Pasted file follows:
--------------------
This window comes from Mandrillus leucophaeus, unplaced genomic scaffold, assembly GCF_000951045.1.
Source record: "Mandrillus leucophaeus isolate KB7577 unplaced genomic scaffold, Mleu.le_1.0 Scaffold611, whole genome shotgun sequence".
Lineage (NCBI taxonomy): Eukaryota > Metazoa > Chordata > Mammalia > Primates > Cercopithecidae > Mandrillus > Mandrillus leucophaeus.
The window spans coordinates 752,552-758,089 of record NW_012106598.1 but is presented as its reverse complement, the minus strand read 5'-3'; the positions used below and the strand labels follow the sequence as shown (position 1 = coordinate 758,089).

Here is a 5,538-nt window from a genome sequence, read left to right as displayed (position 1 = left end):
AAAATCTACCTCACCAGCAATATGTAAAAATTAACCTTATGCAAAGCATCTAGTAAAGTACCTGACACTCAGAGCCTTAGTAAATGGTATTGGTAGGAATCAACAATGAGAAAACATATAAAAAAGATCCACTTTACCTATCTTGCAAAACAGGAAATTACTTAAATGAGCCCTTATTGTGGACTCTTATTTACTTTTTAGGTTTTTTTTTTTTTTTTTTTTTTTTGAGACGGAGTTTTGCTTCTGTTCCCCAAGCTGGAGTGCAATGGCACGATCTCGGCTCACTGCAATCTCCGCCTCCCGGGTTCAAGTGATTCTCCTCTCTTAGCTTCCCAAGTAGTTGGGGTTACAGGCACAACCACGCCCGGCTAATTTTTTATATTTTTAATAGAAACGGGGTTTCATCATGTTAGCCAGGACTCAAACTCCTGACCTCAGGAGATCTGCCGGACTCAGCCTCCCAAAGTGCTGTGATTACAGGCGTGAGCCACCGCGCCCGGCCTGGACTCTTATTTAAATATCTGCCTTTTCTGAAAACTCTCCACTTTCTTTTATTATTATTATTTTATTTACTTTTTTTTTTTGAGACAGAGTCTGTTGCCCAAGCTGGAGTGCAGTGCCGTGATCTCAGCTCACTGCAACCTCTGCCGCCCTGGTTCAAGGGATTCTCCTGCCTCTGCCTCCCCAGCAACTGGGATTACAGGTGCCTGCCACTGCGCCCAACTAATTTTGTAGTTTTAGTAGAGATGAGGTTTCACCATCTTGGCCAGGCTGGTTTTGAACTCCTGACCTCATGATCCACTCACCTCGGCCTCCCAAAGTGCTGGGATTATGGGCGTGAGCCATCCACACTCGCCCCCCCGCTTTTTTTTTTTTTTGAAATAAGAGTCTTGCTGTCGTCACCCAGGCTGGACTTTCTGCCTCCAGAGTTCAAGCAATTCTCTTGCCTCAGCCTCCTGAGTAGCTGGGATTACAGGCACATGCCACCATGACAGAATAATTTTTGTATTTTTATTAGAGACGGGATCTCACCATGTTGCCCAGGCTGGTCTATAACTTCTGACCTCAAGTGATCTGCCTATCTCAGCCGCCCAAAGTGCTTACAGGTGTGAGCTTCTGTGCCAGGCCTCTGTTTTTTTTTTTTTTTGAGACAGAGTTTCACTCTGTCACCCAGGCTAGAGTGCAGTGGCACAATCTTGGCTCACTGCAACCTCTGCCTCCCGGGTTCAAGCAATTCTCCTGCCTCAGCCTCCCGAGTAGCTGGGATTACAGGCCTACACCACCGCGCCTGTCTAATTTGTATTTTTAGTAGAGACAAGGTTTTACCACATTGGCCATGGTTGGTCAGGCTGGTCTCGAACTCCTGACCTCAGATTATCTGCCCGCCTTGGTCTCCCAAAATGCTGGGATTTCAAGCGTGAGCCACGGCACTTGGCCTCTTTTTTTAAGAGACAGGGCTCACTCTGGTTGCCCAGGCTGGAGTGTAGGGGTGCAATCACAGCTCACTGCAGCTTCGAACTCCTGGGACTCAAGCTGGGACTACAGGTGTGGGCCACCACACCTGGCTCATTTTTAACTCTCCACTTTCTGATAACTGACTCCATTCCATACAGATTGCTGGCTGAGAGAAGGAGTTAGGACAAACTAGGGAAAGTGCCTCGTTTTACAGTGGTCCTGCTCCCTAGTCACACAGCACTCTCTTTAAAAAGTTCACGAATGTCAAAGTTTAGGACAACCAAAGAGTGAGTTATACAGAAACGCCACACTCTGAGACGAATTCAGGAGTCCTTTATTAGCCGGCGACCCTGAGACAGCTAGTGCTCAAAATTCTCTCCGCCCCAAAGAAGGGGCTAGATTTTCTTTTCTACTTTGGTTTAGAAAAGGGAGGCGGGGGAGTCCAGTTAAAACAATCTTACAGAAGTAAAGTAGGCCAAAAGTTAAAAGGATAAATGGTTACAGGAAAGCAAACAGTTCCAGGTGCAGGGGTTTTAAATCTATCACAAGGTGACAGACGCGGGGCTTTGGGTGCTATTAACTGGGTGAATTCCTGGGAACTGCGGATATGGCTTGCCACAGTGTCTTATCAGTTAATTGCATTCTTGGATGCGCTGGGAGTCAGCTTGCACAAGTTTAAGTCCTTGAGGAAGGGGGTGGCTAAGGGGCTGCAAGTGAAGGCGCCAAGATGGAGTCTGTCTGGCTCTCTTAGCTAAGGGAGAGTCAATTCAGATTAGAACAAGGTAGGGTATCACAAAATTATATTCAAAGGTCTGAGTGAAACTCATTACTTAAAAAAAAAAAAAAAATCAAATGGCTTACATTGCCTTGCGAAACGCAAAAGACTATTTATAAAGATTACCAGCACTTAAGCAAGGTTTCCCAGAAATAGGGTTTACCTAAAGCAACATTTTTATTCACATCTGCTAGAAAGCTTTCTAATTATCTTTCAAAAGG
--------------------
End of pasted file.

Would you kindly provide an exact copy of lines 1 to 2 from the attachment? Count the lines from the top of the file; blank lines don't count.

This window comes from Mandrillus leucophaeus, unplaced genomic scaffold, assembly GCF_000951045.1.
Source record: "Mandrillus leucophaeus isolate KB7577 unplaced genomic scaffold, Mleu.le_1.0 Scaffold611, whole genome shotgun sequence".